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Boston Children's has launched the world's 1st program dedicated to offering hand transplants to children who qualify.
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After a child is evaluated to determine if transplant is the best treatment option, the team informs the family of the results. They also communicate these findings to the child’s primary care physician and other referring specialists. In all of these situations, the liver transplant team works closely with the family and the child’s physicians to develop a coordinated care plan.
If a decision has been made that a deceased donor liver transplant is the most appropriate treatment option, the child will be “listed” on a national computer system, United Network of Organ Sharing (UNOS) as a potential transplant recipient. UNOS matches organ donors by weight and blood type with individuals waiting for a new liver.
UNOS receives data from hospitals and medical centers throughout the country, regarding adults and children who need organ transplants. The Pediatric Transplant Center is responsible for sending the data to UNOS and updating them as the child’s condition changes. Criteria have been developed to ensure that all people on the waiting list are judged fairly as to the severity of their illness and the urgency of receiving a transplant. Once UNOS receives the data from local hospitals, people waiting for a transplant are placed on a waiting list and given a “status” code. The people in most urgent need of a transplant are placed highest on the status list and are given first priority when a donor liver becomes available.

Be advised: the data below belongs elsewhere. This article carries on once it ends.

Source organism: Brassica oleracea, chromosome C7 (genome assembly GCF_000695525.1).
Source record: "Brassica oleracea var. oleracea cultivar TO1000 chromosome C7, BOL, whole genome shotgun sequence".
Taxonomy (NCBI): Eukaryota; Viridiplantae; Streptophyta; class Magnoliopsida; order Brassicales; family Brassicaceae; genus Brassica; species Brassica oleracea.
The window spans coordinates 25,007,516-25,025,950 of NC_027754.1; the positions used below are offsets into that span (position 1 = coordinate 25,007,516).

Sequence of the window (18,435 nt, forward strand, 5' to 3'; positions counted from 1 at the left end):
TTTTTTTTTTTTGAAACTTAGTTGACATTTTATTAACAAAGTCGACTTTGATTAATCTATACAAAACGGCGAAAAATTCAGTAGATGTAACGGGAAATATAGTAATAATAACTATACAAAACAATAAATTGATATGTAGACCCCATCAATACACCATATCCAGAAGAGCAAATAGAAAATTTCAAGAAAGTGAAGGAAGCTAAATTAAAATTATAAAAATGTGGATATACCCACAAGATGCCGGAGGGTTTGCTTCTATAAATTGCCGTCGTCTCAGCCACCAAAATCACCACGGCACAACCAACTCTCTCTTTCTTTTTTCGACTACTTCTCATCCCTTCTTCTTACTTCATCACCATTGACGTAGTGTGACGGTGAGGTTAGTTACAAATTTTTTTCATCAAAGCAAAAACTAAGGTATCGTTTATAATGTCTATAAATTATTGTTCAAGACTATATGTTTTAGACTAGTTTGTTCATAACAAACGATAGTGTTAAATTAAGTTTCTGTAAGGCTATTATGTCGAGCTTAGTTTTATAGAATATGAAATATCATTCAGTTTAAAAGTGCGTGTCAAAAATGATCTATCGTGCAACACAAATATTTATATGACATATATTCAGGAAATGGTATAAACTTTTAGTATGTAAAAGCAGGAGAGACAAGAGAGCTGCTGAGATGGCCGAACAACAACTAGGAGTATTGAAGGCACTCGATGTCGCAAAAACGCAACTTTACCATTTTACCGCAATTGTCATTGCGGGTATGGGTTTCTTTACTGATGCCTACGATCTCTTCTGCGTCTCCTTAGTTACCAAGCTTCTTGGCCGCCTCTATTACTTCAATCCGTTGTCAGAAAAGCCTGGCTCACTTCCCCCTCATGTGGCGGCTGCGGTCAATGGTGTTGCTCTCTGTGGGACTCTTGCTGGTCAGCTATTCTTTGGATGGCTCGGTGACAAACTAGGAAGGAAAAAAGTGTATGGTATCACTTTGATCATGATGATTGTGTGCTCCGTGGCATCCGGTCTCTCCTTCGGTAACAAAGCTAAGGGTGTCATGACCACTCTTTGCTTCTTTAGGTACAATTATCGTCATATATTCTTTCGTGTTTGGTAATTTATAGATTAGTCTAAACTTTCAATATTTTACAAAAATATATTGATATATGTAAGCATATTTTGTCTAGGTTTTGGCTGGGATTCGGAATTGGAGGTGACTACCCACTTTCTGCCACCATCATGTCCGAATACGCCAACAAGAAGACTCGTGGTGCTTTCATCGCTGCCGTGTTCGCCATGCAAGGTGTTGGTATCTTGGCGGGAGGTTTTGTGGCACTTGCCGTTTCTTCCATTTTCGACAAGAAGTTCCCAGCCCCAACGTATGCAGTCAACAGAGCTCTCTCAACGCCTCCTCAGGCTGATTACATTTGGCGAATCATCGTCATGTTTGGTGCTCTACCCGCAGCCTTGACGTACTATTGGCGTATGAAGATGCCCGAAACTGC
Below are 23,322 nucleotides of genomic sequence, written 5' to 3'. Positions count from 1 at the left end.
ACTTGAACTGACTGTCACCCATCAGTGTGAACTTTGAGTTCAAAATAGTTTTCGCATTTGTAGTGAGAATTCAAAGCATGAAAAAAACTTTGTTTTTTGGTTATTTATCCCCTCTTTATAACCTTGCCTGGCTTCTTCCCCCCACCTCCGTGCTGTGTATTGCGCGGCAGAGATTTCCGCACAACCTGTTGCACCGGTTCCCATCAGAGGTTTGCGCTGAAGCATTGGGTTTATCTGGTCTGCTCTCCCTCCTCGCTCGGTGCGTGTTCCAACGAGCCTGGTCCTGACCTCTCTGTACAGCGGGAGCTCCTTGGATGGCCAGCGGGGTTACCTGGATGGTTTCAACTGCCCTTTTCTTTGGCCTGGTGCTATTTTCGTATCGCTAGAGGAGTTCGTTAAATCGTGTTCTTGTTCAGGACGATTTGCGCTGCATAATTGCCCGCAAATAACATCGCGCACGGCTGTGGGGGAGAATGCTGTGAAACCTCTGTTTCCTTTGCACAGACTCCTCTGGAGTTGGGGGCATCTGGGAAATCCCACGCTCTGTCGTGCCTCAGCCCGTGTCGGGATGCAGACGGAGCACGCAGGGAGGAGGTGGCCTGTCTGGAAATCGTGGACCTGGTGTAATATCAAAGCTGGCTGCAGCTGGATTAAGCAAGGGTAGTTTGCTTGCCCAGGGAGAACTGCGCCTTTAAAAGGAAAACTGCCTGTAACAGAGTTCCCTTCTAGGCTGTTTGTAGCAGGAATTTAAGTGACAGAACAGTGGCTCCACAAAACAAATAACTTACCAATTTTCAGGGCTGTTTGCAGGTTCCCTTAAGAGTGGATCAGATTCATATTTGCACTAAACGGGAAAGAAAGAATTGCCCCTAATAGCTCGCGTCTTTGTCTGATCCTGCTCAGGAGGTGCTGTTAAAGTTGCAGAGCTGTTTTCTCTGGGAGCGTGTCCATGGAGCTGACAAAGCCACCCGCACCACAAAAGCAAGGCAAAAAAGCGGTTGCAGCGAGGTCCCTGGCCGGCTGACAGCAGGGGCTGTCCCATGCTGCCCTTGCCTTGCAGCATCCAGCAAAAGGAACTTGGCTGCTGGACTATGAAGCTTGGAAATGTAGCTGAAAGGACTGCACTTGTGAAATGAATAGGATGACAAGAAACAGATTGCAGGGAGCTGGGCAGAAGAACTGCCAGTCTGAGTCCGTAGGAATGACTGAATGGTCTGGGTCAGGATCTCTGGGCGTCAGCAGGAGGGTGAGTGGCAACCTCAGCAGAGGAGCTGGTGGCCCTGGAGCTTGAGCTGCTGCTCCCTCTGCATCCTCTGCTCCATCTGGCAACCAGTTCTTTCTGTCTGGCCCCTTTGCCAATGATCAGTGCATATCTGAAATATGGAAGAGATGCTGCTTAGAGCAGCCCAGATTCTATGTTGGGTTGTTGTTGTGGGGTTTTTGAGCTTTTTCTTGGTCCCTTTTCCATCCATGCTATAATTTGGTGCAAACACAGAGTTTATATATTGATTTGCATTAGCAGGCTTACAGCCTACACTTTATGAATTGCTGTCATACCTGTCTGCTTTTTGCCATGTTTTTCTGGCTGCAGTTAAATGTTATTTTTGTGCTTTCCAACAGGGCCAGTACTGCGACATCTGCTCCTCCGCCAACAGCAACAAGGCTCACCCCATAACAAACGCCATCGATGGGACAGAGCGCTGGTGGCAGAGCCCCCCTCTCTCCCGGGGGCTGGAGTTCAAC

The wait can be from days to months to more than a year, depending on the severity of illness, blood type and weight. Transportation arrangements are planned by the recipient’s family to reach the hospital in a timely fashion. All families are required to complete a contact sheet, so the transplant team can locate them at any time when an organ becomes available.
The goal during waiting is to preserve the child’s current liver function and to ensure the best quality of life possible. The child will have frequent visits to the hospital for periodic check-ups, including physical examinations and blood work.
The liver transplant team supports the family and the child during this waiting period. Our social worker, child life specialist and child psychiatrist or psychologists are also available to check in with the family as needed.
The Liver Transplant Program has surgeons and physicians available 365 days a year, 24 hours a day and seven days a week to provide program coverage. A transplant surgeon or transplant physician is readily available to facilitate organ acceptance, procurement and implantation as well as to address urgent patient issues.
We are grateful to have been ranked #1 on U.S. News & World Report's list of the best children's hospitals in the nation for the third year in a row, an honor we could not have achieved without the patients and families who inspire us to do our very best for them. Thanks to you, Boston Children's is a place where we can write the greatest children's stories ever told.”